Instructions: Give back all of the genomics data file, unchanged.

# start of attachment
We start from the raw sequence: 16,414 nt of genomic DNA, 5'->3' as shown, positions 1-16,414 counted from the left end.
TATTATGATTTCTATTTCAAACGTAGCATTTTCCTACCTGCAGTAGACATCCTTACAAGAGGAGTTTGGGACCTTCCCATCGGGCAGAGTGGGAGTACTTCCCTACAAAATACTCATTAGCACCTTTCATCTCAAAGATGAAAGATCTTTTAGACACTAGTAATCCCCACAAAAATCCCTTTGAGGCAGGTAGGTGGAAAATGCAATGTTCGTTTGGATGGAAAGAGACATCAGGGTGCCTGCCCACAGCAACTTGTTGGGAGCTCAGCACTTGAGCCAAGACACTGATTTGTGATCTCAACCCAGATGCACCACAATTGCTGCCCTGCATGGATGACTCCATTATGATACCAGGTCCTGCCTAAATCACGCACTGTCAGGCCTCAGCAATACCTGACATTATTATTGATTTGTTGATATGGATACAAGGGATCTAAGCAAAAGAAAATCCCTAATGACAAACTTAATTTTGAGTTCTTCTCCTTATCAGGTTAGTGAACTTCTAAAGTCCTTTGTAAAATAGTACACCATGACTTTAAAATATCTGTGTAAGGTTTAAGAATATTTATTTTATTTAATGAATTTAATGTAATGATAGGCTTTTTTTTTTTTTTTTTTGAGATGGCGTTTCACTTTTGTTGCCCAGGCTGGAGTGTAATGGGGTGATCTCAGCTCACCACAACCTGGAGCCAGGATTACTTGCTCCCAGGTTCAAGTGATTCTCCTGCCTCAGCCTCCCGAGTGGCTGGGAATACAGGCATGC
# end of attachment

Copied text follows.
We start from the raw sequence: 16,414 nt of genomic DNA, 5'->3' as shown, positions 1-16,414 counted from the left end.
TATTATGATTTCTATTTCAAACGTAGCATTTTCCTACCTGCAGTAGACATCCTTACAAGAGGAGTTTGGGACCTTCCCATCGGGCAGAGTGGGAGTACTTCCCTACAAAATACTCATTAGCACCTTTCATCTCAAAGATGAAAGATCTTTTAGACACTAGTAATCCCCACAAAAATCCCTTTGAGGCAGGTAGGTGGAAAATGCAATGTTCGTTTGGATGGAAAGAGACATCAGGGTGCCTGCCCACAGCAACTTGTTGGGAGCTCAGCACTTGAGCCAAGACACTGATTTGTGATCTCAACCCAGATGCACCACAATTGCTGCCCTGCATGGATGACTCCATTATGATACCAGGTCCTGCCTAAATCACGCACTGTCAGGCCTCAGCAATACCTGACATTATTATTGATTTGTTGATATGGATACAAGGGATCTAAGCAAAAGAAAATCCCTAATGACAAACTTAATTTTGAGTTCTTCTCCTTATCAGGTTAGTGAACTTCTAAAGTCCTTTGTAAAATAGTACACCATGACTTTAAAATATCTGTGTAAGGTTTAAGAATATTTATTTTATTTAATGAATTTAATGTAATGATAGGCTTTTTTTTTTTTTTTTTTGAGATGGCGTTTCACTTTTGTTGCCCAGGCTGGAGTGTAATGGGGTGATCTCAGCTCACCACAACCTGGAGCCAGGATTACTTGCTCCCAGGTTCAAGTGATTCTCCTGCCTCAGCCTCCCGAGTGGCTGGGAATACAGGCATGC